Gov. Stitt: Oklahoma Will Proceed With Phase Two Of Reopening

Twenty days into his reopening plan, Governor Kevin Stitt it’s time to move to Phase 2 on Friday.

Under Phase 2, funerals, weddings and organized sports can resume, and bars will be allowed to reopen with lower occupancy.

Stitt continues to call for a careful, data-driven reopening. He says there are only 932 active COVID-19 cases in the state and less than 5 percent of tests are coming back positive. He also touted Oklahoma having the eight fewest COVID-19 cases per capita in the United States and testing more people per capita than California, Georgia and Florida.

Oklahoma Secretary of Health Jerome Loughridge said Oklahoma has about 500 people trained or in-training to perform contact tracing. He says it's a labor intensive process and that contact tracing is underway in Texas County in the state's panhandle, where there has been a COVID-19 outbreak.

Colonel Lance Frye, the State Air Surgeon with the Oklahoma Air National Guard, said 2,000 tests have been done at Seaboard Foods in Guymon, where many of the cases are connected. Earlier this week, state officials said they would test all 2,700 employees by the end of the week.

When asked about the Legislature’s vote on Wednesday to override his veto of state budget bills, Stitt says he has moved on.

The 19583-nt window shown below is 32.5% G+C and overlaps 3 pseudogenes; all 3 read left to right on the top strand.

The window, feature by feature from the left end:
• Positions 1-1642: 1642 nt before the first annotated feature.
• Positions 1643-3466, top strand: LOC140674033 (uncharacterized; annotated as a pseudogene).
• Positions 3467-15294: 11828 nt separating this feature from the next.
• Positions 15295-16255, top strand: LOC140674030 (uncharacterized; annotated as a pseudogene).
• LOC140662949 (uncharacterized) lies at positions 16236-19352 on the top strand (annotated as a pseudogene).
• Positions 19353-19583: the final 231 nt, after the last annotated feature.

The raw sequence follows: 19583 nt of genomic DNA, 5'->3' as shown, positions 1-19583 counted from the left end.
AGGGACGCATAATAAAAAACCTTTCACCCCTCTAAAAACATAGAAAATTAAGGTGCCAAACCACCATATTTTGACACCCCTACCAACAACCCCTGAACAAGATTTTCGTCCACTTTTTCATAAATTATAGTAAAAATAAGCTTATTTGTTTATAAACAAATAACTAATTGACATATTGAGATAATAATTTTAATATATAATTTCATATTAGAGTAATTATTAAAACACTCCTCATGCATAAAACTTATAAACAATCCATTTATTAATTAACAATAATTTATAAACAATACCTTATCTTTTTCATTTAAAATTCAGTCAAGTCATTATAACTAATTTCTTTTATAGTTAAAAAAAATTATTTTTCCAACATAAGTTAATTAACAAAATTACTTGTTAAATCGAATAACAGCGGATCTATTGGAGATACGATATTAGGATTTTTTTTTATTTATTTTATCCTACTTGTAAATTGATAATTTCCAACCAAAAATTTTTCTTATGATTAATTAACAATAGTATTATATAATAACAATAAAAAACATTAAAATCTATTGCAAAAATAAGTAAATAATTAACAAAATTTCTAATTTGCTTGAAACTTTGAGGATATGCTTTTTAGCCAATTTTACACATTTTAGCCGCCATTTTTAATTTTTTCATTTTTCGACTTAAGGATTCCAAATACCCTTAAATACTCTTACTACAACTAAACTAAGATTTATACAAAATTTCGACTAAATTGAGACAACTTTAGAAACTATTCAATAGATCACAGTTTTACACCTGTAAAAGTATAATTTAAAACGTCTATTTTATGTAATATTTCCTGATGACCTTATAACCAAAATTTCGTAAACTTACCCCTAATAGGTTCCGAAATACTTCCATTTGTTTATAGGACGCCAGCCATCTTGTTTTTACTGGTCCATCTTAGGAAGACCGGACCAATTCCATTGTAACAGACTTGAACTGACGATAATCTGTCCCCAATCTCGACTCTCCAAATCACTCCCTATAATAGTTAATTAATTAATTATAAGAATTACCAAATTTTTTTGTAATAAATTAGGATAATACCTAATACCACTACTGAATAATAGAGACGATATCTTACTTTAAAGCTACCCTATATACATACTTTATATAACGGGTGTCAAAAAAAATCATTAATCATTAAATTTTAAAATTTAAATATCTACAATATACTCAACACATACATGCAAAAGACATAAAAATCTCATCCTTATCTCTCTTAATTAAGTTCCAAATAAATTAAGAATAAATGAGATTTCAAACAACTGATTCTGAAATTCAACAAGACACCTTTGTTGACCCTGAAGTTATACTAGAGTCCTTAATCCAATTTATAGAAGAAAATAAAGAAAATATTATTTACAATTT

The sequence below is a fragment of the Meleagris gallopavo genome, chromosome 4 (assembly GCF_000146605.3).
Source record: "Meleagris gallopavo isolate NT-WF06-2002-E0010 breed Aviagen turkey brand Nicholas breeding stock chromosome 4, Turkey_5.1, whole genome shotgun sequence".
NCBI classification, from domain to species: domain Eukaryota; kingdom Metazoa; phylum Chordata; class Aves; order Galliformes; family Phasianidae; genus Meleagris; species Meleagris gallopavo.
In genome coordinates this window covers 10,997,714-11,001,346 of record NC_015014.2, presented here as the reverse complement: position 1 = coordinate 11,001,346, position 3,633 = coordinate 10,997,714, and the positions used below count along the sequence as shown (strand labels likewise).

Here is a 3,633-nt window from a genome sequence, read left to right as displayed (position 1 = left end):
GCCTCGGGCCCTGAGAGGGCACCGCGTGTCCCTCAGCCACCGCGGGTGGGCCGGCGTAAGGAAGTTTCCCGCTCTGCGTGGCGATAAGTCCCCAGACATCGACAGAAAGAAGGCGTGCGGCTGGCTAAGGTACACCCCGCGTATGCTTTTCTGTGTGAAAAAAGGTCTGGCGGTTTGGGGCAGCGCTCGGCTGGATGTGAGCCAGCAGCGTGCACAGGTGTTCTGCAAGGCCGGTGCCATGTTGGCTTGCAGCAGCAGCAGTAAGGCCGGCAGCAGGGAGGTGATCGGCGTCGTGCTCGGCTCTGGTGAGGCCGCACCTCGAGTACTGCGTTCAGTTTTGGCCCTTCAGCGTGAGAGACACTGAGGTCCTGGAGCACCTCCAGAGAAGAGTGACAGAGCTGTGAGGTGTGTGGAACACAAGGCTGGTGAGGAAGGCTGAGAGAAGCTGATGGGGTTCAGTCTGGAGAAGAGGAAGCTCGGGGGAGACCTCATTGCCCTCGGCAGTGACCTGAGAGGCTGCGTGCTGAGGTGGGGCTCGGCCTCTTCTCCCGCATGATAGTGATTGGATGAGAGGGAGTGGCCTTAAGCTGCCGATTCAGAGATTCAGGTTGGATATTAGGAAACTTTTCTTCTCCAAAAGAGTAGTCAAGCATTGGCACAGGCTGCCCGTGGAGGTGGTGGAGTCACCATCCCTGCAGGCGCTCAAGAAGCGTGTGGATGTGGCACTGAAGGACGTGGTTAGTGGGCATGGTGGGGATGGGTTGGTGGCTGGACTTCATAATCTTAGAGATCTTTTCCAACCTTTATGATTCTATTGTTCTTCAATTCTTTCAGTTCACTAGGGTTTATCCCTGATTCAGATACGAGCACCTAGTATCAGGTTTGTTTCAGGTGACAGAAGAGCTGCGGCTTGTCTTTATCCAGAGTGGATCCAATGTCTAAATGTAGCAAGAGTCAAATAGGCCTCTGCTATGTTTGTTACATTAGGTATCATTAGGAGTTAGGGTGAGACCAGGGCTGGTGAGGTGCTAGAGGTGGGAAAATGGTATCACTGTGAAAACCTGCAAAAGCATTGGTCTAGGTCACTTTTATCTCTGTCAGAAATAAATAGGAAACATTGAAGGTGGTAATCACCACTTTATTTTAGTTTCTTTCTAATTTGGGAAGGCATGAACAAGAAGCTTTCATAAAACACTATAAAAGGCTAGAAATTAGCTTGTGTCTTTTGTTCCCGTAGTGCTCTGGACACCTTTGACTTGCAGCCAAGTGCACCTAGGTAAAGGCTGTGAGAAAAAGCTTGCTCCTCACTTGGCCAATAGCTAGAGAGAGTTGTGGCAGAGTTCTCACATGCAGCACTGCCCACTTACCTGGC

"The Legislature owns that budget," Stitt said. "I think I’m going to be proven correct that we’ve got some structural problems and we should’ve addressed them this year."

Stitt says he will work with legislators to build a new budget next year.

Oklahoma City Mayor David Holt released his latest COVID-19 emergency order allowing bars to reopen and lifting the ten-person limit on social gatherings on Friday.

City playgrounds and public venues are cleared to open, but the city’s two senior health and wellness centers will remain closed. Mask requirements remain in place for employees who have contact with the public at gyms, the MAPS 3 whitewater park and similar recreational facilities.

---

KOSU depends on donors to keep delivering you the news and information you need. Support this public service by giving monthly as a sustaining member of KOSU or make a one-time donation of your choice. Thank you. Click here to give.